These days, part of being creative is ensuring that you have a workflow that lets you maximize your time. If you can save time, it means that you can get more work done with less effort. One of these tasks is creating a web presentation. In this video, Richard Harrington demonstrates how to create a web presentation in Adobe Bridge.
- The Adobe Output Module offers an excellent web module for generating websites quickly. These can be uploaded directly via FTP to your own sever and then provided to clients. Adobe offers several templates that are quite useful. Now there are a couple of gotchas in this workflow so let me walk you through it. You can select several images. Let's just go to the preview space here and if you'd like you can also drag those into a new order. So if I feel that the images are out of order it's pretty simple to rearrange them.
Let's put all of this Native American art together for example and move this space capsule shot up more towards the aeronautics section at the beginning. That's good, now I'll click web gallery. You'll see that there are several templates available. Some of these rely on flash others are simple HTML. If you want the broadest compatibility go with the HTML gallery and you'll see that there's just one style, Lightroom.
Let's go ahead and give this a name I'll call this Smithsonian and I'll put my name in and let's clear out the about this gallery. You can include any contact information in if you want people to be able to reach you as well as copyright status. Now you'll notice that you have the ability to adjust colors and make other choices, such as the number of columns and rows.
When you're ready you can click preview in browser to see what it's going to look like. Now you might get a local bug here when you try to run this where the images don't initially show up. This is a permissions based issue. Now you might get quite frustrated as you're working, because as you try to preview these different file types or take a look at the animation for the web page you'll notice that things don't appear to load. You actually haven't done anything wrong. It's just that a lot of people have tightened up the security for Adobe Flash, because it could be invoked to do bad things on a computer.
Let me walk you through how to modify the security settings so just your individual animations or web templates can be previewed on the local machine. Don't worry, if you upload these to a remote server they typically work, but I want to show you how invoke a preview on your local system. Now you're going to find that the preview in browser feature isn't going to likely work. So you're going to have to generate a gallery in order to see what's working here, but there are several styles that you can choose from.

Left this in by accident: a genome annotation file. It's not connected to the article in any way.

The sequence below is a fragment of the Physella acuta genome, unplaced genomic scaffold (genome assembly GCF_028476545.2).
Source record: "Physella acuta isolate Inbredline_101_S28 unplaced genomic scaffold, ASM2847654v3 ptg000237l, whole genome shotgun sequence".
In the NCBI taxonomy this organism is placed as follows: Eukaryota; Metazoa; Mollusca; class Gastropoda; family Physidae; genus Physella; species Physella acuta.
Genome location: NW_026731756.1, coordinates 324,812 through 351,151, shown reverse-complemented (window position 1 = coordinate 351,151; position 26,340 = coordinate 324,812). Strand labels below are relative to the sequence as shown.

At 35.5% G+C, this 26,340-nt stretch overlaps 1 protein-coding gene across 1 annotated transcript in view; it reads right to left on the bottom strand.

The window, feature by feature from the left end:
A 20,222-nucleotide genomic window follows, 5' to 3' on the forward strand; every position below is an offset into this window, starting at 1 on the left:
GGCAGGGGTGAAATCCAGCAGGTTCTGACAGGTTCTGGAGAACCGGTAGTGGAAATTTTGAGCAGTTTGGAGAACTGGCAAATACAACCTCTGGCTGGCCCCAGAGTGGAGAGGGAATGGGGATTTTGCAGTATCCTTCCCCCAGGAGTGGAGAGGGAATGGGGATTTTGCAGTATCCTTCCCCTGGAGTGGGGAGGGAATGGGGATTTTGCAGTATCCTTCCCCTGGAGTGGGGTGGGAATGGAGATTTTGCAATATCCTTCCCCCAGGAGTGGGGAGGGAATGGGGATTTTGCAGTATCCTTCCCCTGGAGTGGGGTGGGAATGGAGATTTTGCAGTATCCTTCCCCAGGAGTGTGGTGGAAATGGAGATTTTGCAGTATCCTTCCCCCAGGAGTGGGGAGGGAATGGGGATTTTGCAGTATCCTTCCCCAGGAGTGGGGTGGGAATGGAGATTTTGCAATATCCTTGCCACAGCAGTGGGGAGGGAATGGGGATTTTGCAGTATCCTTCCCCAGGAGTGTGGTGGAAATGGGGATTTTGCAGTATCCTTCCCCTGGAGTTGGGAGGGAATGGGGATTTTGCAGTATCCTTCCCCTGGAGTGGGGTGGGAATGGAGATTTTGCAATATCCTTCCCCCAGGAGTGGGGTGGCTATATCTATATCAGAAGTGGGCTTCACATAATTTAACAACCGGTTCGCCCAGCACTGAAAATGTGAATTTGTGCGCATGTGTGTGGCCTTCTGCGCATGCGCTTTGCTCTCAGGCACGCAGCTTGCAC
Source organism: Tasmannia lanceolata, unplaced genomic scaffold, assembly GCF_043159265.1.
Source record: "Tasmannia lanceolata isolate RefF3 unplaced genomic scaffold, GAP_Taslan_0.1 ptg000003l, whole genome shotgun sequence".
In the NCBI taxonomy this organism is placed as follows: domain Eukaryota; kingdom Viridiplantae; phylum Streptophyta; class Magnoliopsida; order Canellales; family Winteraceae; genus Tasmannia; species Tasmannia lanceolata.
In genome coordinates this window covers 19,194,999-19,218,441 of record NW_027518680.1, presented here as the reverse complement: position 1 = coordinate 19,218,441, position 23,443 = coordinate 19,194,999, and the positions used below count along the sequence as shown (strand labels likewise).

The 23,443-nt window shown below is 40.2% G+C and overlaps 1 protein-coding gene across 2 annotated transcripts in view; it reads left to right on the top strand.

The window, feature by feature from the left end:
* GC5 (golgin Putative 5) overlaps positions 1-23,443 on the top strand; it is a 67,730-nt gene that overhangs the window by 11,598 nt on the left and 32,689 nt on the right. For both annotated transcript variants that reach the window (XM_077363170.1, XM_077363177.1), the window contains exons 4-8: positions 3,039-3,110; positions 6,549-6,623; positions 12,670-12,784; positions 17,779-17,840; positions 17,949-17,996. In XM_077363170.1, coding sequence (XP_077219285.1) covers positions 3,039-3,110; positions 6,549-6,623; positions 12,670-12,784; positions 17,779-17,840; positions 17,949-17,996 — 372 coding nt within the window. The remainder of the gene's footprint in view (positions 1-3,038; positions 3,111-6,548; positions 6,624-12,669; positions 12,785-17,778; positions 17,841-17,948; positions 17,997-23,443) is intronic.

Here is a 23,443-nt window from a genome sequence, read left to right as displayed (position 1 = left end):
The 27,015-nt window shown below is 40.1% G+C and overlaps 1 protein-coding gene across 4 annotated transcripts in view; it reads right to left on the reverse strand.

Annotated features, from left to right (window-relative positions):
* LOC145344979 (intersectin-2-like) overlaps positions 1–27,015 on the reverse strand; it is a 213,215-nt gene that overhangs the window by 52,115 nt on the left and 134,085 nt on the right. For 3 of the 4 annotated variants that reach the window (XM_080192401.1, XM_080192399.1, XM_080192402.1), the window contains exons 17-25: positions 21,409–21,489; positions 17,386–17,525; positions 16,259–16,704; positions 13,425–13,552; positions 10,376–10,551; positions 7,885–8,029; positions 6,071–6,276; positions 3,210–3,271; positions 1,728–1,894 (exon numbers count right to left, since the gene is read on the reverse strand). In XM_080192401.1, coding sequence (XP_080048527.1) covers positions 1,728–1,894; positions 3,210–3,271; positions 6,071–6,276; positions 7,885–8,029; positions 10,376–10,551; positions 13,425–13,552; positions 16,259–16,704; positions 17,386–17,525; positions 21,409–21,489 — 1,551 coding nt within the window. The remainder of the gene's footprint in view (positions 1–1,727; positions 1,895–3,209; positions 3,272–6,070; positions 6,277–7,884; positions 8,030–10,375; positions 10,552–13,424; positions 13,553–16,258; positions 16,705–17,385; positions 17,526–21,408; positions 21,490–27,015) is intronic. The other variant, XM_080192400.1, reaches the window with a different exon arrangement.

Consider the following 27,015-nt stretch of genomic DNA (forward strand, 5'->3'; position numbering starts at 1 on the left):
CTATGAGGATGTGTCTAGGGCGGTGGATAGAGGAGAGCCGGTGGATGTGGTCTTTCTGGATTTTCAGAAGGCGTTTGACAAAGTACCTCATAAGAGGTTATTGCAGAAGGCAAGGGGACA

I'm going to try this airtight viewer here, which is kind of nice, and at the bottom you're going to want to choose where this goes, so you can give this a name. Let's call this one Smithsonian and choose the location where you're going to store that. I put it in a folder on my desktop. You also can specify an upload location if you want to go direct via an FTP server. When you're ready click the save button and it will write the files that are needed.
Now you might run into a setting here where you want to add permission for flash so under your system preferences you might have to add a trusted location setting. You can click plus and navigate to that folder that you've created. I'm going to say that this gallery folder is to be trusted. Now when I launch that locally it'll work. Just choose file open and navigate to the folder. In it is an HTML gallery, just choose the index file and hit open, tell it that it's okay to run and now the webpage is generated.
In this case the postcard gallery is kind of cool. It lets you easily navigate around and see the images in a fun playful way and zoom back out. You want to try a different template that's simple. Let's try a simple slideshow here. I'll click save and let's just give it a new name so it doesn't overwrite the other one.
There it is. Back to my web browser and choose open, navigate to the index file, run it, and you'll get a good idea on what the gallery looks like. In this case we've got a great slideshow that the user can control and play back and the ability for them to even learn more about the gallery or to get in contact with you when they click.
Now if you take the time to add in your contact information you can even include email addresses so the user can get in touch with you and find out more. Now the Adobe web galleries are little bit tricky to get setup, but if you need this workflow once it's done it should continue to work and in the long run this is an excellent time saver.
In this course, Rich Harrington shares a cookbook of Bridge CC tips and techniques, from culling photos to developing raw files to previewing audio and video. Learn how to review photo sessions with rankings, use stacks to organize media from related sources or shoots, manage the Bridge cache for improved performance, use collections to organize content on multiple hard drives, monetize your work by publishing photos to Adobe Stock, process images with Adobe Camera Raw, save Develop settings for future use, set up HDR and panoramic workflows, preview time-lapse photography and motion graphics, automate PDF and website creation with the add-on Output module, and much more.
- Accessing Bridge from other Adobe apps
- Switching workspaces
- Importing images
- Batch renaming files
- Rating and ranking
- Creating collections
- Processing raw files
- Previewing video, audio, and animation
- Creating PDF projects
- Accessing automation